There are several RTOSes available in the market that are not necessarily designed for an ISO 26262 compliant automotive control unit or any specific applications.

    These RTOSes are required to be configured and customized for a specific application.

    A note of caution:

    We have provided some very basic examples of SEooC, however, in certain projects, determining an SEooC gets a little complicated. What might seem as an SEooC, may not be one. A wrong assumption of such an element may impact the entire functional safety lifecycle and hence, cause serious implication.

    As a matter of fact, assumptions hold the most importance place in SEooC development. Let’s learn more about these assumptions as we explore the approach to SEooC development as per ISO 26262.

    SEooC Development as per the ISO 26262 Standard: Understanding the Process

    Development of a safety element out of context starts with assumptions. The developers make assumptions of the target environment and develop the product accordingly.

    General Assumptions Made for SEooC Development include:

    • The area of application and the intended function of the component
    • An overview of the technical architecture of the system
    • Functional and Technical Safety Requirement
    • Automotive Safety and Integrity Level (ASIL) value assigned to the system

    Based on these assumptions, the detailed safety requirements are derived, safety goals are set, and  the product development begins.

    A sharp contrast can be observed here, between the actual concept phase in safety lifecycle (HARA) and SEooC.

    In the development of SEooC, the safety goals and ASIL value are not determined by HARA but are based on assumptions described above.

    Before, integrating the SEooC into the system, these assumptions are also validated on 3 grounds:

    • Requirement Level: This ensures that the SEooC meets the requirements of a system.
    • Architecture Level: The SEooC fits right with the target system architecture
    • ASIL Level: The SEooC meets the ASIL requirement, i.e. ASIL A/ ASIL B/ ASIL C/ ASIL D

    Understanding SEooC With Example

    As we have already stated that a SEooC can be a software, hardware or a complete system. In order to have clarity, let’s understand development of a system as a safety element out of context.

    Let’s say that the system under consideration is a lane departure warning system, designed to warn the driver in case of lane departures.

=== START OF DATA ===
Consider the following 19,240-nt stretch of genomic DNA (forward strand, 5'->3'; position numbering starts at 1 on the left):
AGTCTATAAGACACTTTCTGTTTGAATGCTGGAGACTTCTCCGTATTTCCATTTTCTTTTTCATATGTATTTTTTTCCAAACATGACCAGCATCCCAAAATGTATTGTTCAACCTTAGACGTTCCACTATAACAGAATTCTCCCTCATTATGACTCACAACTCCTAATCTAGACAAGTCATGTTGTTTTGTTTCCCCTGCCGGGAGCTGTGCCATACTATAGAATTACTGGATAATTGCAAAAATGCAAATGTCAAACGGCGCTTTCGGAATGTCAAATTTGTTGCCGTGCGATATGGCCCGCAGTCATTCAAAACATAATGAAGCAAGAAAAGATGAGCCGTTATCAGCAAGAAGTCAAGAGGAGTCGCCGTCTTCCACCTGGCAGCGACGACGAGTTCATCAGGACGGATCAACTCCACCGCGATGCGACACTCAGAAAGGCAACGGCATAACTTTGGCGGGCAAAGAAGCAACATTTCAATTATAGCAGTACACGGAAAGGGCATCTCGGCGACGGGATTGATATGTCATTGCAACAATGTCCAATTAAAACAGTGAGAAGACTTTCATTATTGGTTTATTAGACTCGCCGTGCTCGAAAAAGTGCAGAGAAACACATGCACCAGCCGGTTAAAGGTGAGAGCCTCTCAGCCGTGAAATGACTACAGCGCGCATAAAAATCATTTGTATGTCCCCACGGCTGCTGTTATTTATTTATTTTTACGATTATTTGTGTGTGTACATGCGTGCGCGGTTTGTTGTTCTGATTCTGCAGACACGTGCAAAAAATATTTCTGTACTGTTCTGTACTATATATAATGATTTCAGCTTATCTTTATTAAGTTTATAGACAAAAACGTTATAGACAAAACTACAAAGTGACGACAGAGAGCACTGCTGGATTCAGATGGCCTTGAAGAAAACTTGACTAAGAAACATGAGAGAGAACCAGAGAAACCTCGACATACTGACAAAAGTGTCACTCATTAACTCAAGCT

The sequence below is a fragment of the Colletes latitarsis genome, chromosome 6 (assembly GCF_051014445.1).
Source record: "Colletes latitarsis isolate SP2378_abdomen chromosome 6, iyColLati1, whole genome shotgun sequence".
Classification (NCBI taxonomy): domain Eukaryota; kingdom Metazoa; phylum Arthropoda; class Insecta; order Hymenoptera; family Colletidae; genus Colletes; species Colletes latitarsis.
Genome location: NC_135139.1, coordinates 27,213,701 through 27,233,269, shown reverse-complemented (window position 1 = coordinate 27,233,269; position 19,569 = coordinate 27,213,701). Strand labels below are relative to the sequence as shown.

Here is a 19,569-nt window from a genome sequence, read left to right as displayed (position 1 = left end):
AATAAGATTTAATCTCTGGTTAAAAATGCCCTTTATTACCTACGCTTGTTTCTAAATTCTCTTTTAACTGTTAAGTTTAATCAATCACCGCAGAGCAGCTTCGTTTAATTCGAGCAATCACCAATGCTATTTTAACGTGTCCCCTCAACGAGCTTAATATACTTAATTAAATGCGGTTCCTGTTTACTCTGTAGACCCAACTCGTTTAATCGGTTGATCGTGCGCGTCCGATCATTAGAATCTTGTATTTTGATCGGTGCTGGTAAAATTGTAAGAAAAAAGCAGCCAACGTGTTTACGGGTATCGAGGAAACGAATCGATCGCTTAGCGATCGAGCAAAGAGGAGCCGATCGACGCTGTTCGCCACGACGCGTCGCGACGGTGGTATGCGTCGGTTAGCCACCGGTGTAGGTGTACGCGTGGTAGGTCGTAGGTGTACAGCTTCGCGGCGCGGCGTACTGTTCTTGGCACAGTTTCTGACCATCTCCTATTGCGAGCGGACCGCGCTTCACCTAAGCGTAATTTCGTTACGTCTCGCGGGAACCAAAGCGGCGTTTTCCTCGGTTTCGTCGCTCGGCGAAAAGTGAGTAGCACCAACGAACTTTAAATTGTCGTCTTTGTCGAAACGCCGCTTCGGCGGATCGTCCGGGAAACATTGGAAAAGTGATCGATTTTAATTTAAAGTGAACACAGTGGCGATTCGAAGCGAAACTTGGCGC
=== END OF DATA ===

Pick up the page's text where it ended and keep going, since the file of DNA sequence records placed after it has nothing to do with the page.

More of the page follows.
This functionality is supposed to be automatically activated at certain conditions. And can also be deactivated by the driver.

    Assumptions made by the Developer

    • The system interfaces with other automotive ECUs via CAN BUS, in order to get the required vehicle info
    • It is designed for a front-wheel driven automotive
    • The system activates automatically as well as on driver’s request- Functional requirement
    • The system deactivates if requested by the driver- Functional Requirement

    ISO 26262 Related Assumptions about:

    • Item Definition to assume the components which with the system will interact
    • Safety Goals and ASIL Value
    • Functional Safety Requirements (FSR) and Technical Safety Requirement (TSR)

    Safety Goals and ASIL Assumption:

    • System does not get activated at high-speed.
    • System does not get deactivated unless the driver requests for it
    • The system will fetch information from external sources about the vehicle speed and the driver’s request (ASIL C or ASIL D)

    These assumptions and more (in a real world system) help in derivation of the complete technical safety requirements (TSR).

    Once, the TSR is finalized, the SEooC is ready for the development as per the ISO 26262 standard. The product development process is similar to the functional safety lifecycle (Part 4,5 and 6)

    Once, the SEooC is developed, the development team needs to provide all the work products (DIA, FMEA report, FMEDA report, FTA etc).

    These work products include- Safety Requirements as well as the assumptions that they are based on. Such information helps the OEM or the tier-1 supplier to integrate the SEooC in the target system with utmost accuracy.

    What if the SEooC does not match the requirements of the target system?

    At the SEooC integration phase, the safety requirements of the Item (directly under scope of ISO 26262) is matched with safety requirements assumed for the SEooC.

    If some discrepancies are identified, a change management activity is initiated as per Part-8 of ISO 26262 standard. Impact analysis is performed and following possibilities are worked out.

    1. If the differences are found to be acceptable w.r.t to the safety goals, no action is taken.
    2. If found unacceptable, a change is made to either the item definition or the functional safety concept.
    3. Or the change is made to the SEooC component.

    The assumptions made by the product developers varies depending on the component under consideration.